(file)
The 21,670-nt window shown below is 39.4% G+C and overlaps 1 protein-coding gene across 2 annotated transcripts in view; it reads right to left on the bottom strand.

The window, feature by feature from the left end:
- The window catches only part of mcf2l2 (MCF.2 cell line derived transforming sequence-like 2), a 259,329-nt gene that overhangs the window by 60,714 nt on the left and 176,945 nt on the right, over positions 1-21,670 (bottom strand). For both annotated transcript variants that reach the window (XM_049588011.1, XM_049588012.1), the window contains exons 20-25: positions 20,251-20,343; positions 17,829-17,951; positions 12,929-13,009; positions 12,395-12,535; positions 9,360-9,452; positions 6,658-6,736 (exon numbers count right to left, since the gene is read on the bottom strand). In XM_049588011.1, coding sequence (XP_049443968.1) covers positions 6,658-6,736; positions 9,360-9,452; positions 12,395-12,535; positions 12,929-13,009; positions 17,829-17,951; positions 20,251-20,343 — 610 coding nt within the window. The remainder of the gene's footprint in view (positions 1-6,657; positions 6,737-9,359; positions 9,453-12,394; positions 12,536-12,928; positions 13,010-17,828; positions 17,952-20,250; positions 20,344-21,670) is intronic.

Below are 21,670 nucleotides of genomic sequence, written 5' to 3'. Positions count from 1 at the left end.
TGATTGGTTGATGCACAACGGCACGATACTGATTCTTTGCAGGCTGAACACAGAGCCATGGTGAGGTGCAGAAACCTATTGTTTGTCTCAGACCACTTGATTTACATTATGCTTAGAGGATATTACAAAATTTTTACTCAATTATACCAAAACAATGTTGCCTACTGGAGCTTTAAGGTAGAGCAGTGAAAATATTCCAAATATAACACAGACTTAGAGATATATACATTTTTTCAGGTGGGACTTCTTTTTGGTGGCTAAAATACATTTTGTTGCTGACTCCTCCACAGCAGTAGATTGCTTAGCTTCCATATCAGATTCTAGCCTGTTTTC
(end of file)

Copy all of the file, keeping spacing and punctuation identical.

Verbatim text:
The 21,670-nt window shown below is 39.4% G+C and overlaps 1 protein-coding gene across 2 annotated transcripts in view; it reads right to left on the bottom strand.

The window, feature by feature from the left end:
- The window catches only part of mcf2l2 (MCF.2 cell line derived transforming sequence-like 2), a 259,329-nt gene that overhangs the window by 60,714 nt on the left and 176,945 nt on the right, over positions 1-21,670 (bottom strand). For both annotated transcript variants that reach the window (XM_049588011.1, XM_049588012.1), the window contains exons 20-25: positions 20,251-20,343; positions 17,829-17,951; positions 12,929-13,009; positions 12,395-12,535; positions 9,360-9,452; positions 6,658-6,736 (exon numbers count right to left, since the gene is read on the bottom strand). In XM_049588011.1, coding sequence (XP_049443968.1) covers positions 6,658-6,736; positions 9,360-9,452; positions 12,395-12,535; positions 12,929-13,009; positions 17,829-17,951; positions 20,251-20,343 — 610 coding nt within the window. The remainder of the gene's footprint in view (positions 1-6,657; positions 6,737-9,359; positions 9,453-12,394; positions 12,536-12,928; positions 13,010-17,828; positions 17,952-20,250; positions 20,344-21,670) is intronic.

Below are 21,670 nucleotides of genomic sequence, written 5' to 3'. Positions count from 1 at the left end.
TGATTGGTTGATGCACAACGGCACGATACTGATTCTTTGCAGGCTGAACACAGAGCCATGGTGAGGTGCAGAAACCTATTGTTTGTCTCAGACCACTTGATTTACATTATGCTTAGAGGATATTACAAAATTTTTACTCAATTATACCAAAACAATGTTGCCTACTGGAGCTTTAAGGTAGAGCAGTGAAAATATTCCAAATATAACACAGACTTAGAGATATATACATTTTTTCAGGTGGGACTTCTTTTTGGTGGCTAAAATACATTTTGTTGCTGACTCCTCCACAGCAGTAGATTGCTTAGCTTCCATATCAGATTCTAGCCTGTTTTC